Making the decision to change our relationship with alcohol is a significant step. It can take some time and there may be some slips and bumps along the way before we decide to make changes. For a long time, many of us sit on the fence, feeling the negative effects of our drinking behaviours but also overwhelmed and fearful of the prospect of change. This article explores the stages of change and the challenges associated with changing one’s relationship with alcohol, along with some questions for personal reflection and tips as you change your relationship with alcohol.
It’s normal to experience fear and doubt when considering making a change. But with preparation and support, it’s possible to take the necessary steps towards achieving long-term goals.
The Stages of Change
Change can be difficult, especially when it’s associated with a pattern of behaviours that have endured over time. In the short-term, certain behaviours seemed to be an effective way to cope in difficult situations. However, these same coping behaviours may now be ineffective as they keep you away from achieving some of your longer-term valued goals.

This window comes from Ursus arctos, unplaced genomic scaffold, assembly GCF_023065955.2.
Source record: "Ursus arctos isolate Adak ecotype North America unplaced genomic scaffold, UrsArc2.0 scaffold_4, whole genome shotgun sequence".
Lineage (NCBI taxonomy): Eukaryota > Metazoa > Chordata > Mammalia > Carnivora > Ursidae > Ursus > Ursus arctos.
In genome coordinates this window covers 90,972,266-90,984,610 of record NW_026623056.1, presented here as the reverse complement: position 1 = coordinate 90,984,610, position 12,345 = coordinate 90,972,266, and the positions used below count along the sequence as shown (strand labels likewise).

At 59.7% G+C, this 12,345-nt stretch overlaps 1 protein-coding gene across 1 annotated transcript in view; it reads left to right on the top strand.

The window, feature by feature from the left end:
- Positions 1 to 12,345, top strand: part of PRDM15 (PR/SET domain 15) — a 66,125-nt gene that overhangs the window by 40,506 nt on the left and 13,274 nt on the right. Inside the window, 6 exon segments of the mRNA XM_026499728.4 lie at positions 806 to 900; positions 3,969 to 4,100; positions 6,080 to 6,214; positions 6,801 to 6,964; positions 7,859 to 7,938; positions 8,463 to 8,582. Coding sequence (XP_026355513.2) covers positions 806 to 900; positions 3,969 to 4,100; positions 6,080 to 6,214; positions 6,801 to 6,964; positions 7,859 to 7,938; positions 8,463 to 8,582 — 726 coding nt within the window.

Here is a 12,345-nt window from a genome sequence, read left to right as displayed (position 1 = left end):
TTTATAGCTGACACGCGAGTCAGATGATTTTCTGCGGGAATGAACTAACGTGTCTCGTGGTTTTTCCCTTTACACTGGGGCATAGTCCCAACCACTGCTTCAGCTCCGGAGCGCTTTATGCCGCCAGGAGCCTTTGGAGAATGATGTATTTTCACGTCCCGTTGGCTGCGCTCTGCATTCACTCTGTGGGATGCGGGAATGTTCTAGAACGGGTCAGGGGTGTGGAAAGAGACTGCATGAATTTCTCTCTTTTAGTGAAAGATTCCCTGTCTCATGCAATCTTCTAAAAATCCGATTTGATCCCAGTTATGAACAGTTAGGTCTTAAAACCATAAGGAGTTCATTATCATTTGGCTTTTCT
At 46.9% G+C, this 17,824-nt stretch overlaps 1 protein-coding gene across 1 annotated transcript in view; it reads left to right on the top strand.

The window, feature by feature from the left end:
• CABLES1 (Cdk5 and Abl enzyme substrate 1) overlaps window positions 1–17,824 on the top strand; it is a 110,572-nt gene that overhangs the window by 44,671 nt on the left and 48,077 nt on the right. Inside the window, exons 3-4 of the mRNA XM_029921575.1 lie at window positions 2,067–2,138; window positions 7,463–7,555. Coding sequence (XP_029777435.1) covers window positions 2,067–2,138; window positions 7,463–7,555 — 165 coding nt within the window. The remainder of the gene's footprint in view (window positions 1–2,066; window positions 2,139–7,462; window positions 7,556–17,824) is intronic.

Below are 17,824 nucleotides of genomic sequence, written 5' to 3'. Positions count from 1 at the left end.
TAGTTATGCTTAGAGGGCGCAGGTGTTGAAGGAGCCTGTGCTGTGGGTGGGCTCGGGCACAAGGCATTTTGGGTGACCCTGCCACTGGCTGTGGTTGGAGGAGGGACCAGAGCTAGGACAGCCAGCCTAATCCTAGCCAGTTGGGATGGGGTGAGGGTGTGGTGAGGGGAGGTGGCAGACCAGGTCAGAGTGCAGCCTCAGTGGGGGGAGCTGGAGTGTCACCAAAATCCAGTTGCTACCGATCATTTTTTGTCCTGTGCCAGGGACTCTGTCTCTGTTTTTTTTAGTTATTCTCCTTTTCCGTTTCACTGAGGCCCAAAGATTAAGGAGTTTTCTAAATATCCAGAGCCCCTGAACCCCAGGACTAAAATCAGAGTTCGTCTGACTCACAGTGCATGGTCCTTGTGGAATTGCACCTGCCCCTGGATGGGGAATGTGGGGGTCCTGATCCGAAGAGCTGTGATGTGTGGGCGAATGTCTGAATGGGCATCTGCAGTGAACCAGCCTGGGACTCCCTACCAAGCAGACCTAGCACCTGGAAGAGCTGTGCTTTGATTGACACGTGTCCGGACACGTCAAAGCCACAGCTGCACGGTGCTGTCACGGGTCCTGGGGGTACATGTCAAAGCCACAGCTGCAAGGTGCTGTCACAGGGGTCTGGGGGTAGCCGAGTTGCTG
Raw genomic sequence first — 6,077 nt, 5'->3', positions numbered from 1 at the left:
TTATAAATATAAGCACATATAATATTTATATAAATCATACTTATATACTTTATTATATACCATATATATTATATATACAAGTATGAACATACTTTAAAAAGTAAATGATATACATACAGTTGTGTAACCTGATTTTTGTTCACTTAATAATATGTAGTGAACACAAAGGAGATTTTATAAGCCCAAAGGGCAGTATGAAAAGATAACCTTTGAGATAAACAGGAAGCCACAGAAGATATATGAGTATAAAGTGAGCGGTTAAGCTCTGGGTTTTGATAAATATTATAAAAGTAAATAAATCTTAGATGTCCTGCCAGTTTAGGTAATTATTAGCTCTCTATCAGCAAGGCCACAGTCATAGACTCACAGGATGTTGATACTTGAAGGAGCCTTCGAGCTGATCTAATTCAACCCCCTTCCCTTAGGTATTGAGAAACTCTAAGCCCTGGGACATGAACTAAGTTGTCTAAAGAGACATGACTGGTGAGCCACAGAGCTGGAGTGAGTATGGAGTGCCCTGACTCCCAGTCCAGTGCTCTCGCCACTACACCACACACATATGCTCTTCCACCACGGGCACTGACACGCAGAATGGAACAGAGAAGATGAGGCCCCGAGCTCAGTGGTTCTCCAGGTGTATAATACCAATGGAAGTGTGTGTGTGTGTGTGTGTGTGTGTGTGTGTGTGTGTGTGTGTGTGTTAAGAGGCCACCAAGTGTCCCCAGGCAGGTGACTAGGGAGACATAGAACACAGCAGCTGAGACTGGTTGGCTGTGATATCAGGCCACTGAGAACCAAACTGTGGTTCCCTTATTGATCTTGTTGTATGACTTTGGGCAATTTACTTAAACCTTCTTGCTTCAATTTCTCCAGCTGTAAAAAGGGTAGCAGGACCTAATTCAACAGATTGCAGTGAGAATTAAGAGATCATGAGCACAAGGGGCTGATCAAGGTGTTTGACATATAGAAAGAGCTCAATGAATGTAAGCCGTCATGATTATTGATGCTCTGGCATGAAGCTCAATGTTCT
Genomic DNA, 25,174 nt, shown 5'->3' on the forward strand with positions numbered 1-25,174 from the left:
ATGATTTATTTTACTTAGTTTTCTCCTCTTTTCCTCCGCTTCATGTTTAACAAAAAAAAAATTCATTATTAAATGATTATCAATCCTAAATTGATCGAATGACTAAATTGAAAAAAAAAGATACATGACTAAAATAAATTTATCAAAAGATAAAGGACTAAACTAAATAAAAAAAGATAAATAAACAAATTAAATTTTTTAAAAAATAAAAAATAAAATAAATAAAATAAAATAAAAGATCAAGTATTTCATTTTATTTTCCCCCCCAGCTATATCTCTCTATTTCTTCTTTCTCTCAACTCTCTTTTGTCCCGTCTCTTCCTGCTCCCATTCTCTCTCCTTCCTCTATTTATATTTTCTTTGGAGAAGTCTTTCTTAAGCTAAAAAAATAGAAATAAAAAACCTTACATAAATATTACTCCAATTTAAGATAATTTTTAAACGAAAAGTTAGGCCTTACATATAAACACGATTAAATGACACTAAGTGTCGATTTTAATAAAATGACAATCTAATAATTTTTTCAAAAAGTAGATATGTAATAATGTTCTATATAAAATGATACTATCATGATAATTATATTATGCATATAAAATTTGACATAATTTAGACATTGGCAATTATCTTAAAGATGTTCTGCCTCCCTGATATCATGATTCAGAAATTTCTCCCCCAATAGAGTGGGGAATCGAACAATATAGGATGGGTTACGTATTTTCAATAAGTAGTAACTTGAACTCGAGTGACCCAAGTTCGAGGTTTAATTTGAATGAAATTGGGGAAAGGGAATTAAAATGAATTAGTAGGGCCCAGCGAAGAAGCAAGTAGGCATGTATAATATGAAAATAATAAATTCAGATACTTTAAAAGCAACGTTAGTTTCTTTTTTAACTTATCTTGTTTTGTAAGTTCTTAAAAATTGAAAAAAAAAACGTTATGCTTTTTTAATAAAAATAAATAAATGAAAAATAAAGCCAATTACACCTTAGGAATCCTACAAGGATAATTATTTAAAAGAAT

The change mechanism is complex and doesn’t always go according to best intentions. You might put a lot of time, energy and focus into taking two steps forward and then you might find an obstacle that takes you one step back. Change requires awareness, commitment, the right support and a lot of self-compassion.
It can be helpful to understand what might happen in the different stages of change so that you can recognise and plan the steps you need to take in each change process to guide you toward achieving your long-term goals.
Below is one version of the stages of change model as proposed by Prochaska, Norcross & DiClemente, (2010). There are six main stages in this model: precontemplation, contemplation, preparation, action, maintenance and termination or relapse. Although change does not always occur linearly, some processes tend to occur at specific stages of change.
The Six Stages of Change
Someone in this stage might be aware that there is a problem along with a few negative consequences to drinking. They might feel hopeless and not believe they can make the required changes. At this stage, the person has no intention of changing their relationship with alcohol and they’re unlikely to take action soon.
The person knows there is a problem and starts considering a different way of living. They are aware of the pros and cons of drinking but feel ambivalent about change. In this stage the person has not yet decided to commit to change.
This stage begins with the intention to make changes. Initial steps are taken and the person begins to explore options to help them plan those steps towards achieving the desired change.
This stage involves the first active steps toward change. The person makes a commitment, enlists assistance from a support network and actions their own recovery journey plan. The person tries new behaviours, but these are not yet stable.
The person establishes new behaviours on a long-term basis and remains committed. They establish the gains of their changed behaviour.
6. Termination or Relapse